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Re: Uncomplicating IT: Simpler Said Than Done
- From: Eric Bohlman <firstname.lastname@example.org>
- To: "Clark C. Evans" <email@example.com>,Michael Champion <firstname.lastname@example.org>
- Date: Sun, 08 Apr 2001 19:41:15 -0500
4/8/01 12:16:31 AM, "Clark C. Evans" <email@example.com> wrote:
>I like the quote about "trying to show the complexity in the system"
>through the interface. It is easier to justify a high price for
>a product if it is deemed complicated. There is a particular section
>in Tom DeMarco's book Why Does Software Cost So Much where Tom discusses
>a consluting experience where he was asked to evaluate two
>programmers. One of them has complicated diagrams up on all of his
>walls and the manager has come to believe that the stuff he is working
>on is _so_ complicated that they couldn't possibly find someone else
>to do it. The other programmer is constantly on schedule, and has
>such clean interfaces that the manager concludes that he just didn't
>give her really hard work. Tom explained how the manager believed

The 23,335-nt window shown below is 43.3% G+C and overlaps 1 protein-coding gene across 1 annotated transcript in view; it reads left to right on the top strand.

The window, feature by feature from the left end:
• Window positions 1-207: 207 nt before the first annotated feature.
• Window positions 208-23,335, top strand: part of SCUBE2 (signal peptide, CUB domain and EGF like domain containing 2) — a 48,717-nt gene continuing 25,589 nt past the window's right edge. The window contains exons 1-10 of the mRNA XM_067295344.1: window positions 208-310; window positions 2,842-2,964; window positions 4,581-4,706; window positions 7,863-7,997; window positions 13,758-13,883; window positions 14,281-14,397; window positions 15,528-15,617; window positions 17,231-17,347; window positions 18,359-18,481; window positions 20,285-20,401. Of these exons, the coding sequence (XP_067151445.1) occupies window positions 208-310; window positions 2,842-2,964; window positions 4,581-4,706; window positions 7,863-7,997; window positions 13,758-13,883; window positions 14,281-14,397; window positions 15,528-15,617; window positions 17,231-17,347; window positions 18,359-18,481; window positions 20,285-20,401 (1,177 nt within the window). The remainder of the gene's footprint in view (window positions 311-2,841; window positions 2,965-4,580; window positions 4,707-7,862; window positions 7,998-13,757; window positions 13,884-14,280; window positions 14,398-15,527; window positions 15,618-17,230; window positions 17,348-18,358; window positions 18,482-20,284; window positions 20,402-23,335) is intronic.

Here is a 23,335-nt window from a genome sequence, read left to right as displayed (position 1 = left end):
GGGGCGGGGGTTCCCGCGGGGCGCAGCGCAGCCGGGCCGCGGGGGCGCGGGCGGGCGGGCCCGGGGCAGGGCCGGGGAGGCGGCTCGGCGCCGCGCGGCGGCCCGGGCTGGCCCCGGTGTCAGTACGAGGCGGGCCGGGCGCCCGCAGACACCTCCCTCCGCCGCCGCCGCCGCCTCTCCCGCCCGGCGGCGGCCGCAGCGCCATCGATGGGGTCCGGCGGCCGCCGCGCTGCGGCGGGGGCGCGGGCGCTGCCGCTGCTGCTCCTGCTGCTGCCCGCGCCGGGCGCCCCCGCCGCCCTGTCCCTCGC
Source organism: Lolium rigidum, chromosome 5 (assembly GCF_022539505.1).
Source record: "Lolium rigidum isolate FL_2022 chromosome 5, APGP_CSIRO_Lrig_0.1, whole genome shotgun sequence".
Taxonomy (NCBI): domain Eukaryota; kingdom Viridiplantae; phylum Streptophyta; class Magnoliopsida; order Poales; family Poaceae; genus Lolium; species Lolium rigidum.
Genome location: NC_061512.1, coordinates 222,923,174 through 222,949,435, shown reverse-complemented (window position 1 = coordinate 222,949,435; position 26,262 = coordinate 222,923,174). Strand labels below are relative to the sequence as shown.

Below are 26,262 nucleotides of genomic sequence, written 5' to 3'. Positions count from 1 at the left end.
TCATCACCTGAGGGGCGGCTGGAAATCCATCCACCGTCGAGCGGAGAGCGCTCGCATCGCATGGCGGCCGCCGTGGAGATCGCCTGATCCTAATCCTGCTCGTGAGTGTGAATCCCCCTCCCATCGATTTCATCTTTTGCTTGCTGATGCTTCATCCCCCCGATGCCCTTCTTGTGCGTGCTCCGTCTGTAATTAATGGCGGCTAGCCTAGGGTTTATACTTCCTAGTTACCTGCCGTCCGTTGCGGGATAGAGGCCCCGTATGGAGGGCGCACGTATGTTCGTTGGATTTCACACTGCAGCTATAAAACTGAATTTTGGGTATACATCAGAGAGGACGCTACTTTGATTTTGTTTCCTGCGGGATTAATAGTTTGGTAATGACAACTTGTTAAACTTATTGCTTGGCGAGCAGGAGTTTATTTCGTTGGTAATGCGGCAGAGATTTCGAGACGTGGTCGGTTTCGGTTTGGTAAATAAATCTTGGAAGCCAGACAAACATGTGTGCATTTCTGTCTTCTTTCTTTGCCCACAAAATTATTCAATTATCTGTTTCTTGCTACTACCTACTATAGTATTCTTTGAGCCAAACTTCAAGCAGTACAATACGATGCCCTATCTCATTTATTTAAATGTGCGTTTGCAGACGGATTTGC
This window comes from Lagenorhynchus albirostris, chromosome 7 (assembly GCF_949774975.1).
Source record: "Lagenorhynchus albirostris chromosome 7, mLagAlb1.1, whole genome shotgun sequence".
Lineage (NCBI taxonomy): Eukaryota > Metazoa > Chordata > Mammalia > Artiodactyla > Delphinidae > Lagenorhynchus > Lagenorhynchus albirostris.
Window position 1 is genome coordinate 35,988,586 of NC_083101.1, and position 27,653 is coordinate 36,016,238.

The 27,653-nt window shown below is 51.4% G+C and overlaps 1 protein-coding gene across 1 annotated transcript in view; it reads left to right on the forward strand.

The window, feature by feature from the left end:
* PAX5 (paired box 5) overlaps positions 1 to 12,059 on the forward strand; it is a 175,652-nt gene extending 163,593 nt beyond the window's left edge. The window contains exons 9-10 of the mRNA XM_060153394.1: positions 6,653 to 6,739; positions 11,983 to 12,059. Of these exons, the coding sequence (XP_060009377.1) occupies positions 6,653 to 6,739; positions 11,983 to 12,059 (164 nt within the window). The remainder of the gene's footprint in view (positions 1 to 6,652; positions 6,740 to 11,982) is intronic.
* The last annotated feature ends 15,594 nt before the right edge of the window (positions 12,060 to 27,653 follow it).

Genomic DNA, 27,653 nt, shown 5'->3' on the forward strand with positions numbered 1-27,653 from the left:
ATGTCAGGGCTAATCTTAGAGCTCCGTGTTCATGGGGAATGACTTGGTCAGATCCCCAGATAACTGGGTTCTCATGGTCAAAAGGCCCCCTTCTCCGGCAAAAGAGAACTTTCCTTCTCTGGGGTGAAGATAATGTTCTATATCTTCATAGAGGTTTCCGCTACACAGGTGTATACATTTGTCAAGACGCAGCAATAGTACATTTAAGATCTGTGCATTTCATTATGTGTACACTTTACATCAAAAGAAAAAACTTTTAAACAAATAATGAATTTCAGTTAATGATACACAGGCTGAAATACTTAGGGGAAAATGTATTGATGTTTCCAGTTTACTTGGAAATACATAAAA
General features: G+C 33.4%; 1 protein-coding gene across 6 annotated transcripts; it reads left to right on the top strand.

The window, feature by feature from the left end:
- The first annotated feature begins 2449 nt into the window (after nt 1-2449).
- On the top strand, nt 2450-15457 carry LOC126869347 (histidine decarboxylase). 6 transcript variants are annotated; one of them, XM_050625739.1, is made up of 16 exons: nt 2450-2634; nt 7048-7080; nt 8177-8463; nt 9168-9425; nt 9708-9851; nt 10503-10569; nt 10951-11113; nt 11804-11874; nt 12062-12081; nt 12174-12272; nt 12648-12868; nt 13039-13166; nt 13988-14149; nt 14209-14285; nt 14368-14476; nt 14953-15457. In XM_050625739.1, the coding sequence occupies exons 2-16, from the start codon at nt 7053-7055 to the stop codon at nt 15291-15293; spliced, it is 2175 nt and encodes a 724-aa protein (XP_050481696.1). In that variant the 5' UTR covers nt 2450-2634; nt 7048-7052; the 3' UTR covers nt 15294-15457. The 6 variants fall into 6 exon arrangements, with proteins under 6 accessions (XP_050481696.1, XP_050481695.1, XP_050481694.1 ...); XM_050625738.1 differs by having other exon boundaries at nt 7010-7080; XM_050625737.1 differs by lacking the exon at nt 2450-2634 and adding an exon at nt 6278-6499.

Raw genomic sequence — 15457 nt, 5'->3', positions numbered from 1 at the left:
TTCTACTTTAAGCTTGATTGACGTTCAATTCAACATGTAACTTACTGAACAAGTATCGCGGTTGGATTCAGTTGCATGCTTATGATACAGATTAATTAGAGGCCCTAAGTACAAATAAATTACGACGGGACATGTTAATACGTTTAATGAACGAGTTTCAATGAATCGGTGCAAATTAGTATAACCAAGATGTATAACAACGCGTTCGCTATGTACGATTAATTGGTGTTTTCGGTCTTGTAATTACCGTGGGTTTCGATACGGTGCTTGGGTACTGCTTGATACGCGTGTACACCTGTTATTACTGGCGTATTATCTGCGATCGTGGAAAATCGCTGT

>the first programmer was "brilliant". I couldn't stop laughing.
>Who knows... mabye the complicated programmer was the brilliant
>one -- I bet he had the higher salary. *sigh*
Gerald Weinberg describes several cases of programmers who were rewarded for
making mountains out of molehills. The problem is that if a manager doesn't
understand the work his people are doing, he's likely to reward them for
maximizing the amount of effort needed to accomplish a given task.
MHO on the software usability problem is that the main factor is that in most
cases the people *buying* the software aren't the people *using* the software,
which means there's no real direct feedback path from the end users to the
developers. If you're trying to sell to managers who don't actually use the
software, then loading it up with lots of features is the way to go, since
while the managers don't know what it's like to use the software, they
certainly can count.